A new gym, lunch room and agriculture room were built during the years of 1948 through 1950. This gym is still in use today. Although the gym was not completed, the class of 1949 held their Commencement in it. A year later, the building was supposed to be completed when the class of 1950 had its Commencement, but while the speaker was giving his address, inspiring the senior to go out into the world and accomplish great things, several of the class members sitting behind him, were squirming around, trying to get out from under the rain that was dripping through the roof!
In the spring of 1952, Shawswick finally won a basketball sectional. The only other sectional win came in 1959. Both wins came under the coaching of Knofel Fortner.
In 1960, the senior class had 61 members and again the school needed more room. In 1963, an addition was put on behind the new gym. It housed a large music room with small practice rooms, a classroom and additional dressing rooms.
In 1964, Robert Edwar
ds was the new principal. Mr. Flinn, who had been principal longer than any other person, continued as a teacher. The class of 1966 numbered 72 and had the distinction of being the largest class to complete high school at Shawswick.
The last class to receive diplomas from Mr. Edwards was the class of 1970. That fall, Raymond Jones took over responsibilities of principal of Shawswick.
School re-organization had been going on for a few years and a new high school was being built. The last class to graduate from Shawswick was that of 1974.
So, just as Shawswick had come into being, a consolidation of 11 small schools, it ended its use as a high school when 7 high schools were consolidated into Bedford-North Lawrence High School.
It is hard to give an exact number of those holding Shawswick High School diplomas, because several left school for war and other reasons, only to work and receive diplomas later. A good estimate would be between 1625 and 1950.
Junior High School to Present Day
In the fall of 1974, Shawswick High School became Shawswick Junior High. The principal was again Raymond Jones, and he continued until 1985.
The Fall of 1981 found the 6th grade moving to the then Shawswick Junior High.
In 1982, Shawswick got its first kindergarten; This class was added when we took the old gym-1925, and built two classrooms in the area it held.
For the years 1986 and 1987, Dr. Dennis Turner was the principal. In the fall of 1987 Dr. Turner became the Assistant Superintendent of the school system. At this time, Mike Humphreys came to Shawswick as the principal, a job that he held for the years 1988 and 1989.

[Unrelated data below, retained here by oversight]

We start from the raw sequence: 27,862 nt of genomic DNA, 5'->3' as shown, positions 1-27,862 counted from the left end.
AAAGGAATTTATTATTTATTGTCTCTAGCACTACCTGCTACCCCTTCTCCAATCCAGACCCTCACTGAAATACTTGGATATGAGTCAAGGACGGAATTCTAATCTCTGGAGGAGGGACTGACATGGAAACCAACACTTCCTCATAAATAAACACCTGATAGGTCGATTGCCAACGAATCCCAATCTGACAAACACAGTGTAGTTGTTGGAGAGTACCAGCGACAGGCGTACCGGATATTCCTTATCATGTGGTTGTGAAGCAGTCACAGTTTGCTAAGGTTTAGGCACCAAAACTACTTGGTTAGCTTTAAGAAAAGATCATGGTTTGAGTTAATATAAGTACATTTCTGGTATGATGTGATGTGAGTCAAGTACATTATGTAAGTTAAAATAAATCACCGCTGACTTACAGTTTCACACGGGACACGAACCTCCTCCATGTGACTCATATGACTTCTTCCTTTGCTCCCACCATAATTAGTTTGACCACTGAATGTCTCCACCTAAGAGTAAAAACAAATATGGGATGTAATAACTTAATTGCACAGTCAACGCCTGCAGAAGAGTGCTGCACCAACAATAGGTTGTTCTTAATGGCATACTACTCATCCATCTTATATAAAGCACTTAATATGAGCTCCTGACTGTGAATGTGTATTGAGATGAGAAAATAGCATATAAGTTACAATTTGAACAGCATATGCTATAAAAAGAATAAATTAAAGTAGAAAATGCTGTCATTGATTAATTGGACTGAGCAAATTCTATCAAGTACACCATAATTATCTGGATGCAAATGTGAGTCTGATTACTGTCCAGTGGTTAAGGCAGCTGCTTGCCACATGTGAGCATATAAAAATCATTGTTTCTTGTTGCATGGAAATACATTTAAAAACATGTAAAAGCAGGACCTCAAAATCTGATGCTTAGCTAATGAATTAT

A new Shawswick building was built on the old school site. This took place in the years of 1988-1989. The old school was razed and the new school was attached to the 1949 gym. The 1949 gym was refurbished and remodeled since many in the community wanted to save it.
The official name change from Shawswick Junior High to Shawswick Middle School came in 1990. Block scheduling, associated with the middle school concept, was initiated in 1995.
In 1990 James Terrell came to Shawswick Middle School as our principal. He was with us through the 1991 school year. In the Fall of 1991, he went to Bedford-North Lawrence High School to serve as Assistant Principal. He is now our Superintendent of Schools.
1992 brought us a former student and graduate of Shawswick High School, class of '74. Mr. Mark Vice became principal of Shawswick Middle School. Mr. Vice presided over the graduations of 1992 through 1997.
In the fall of 1994 Shawswick split into Shawswick Elementary School and Shawswick Middle School. Judy Hudson became the principal of the Elementary, and Mark Vice the principal of the Middle School.
In the fall of 1997 Mr. Denver Kennett joined the staff of Shawswick Middle School as principal and presided over his first graduation of eighth graders in the Spring of 1998.
In the fall of 1999 Denise Buckingham, a former student of Shawswick, became principal.
In the fall of 2003 Roger Dean, former principal of Oolitic Middle School, became principal.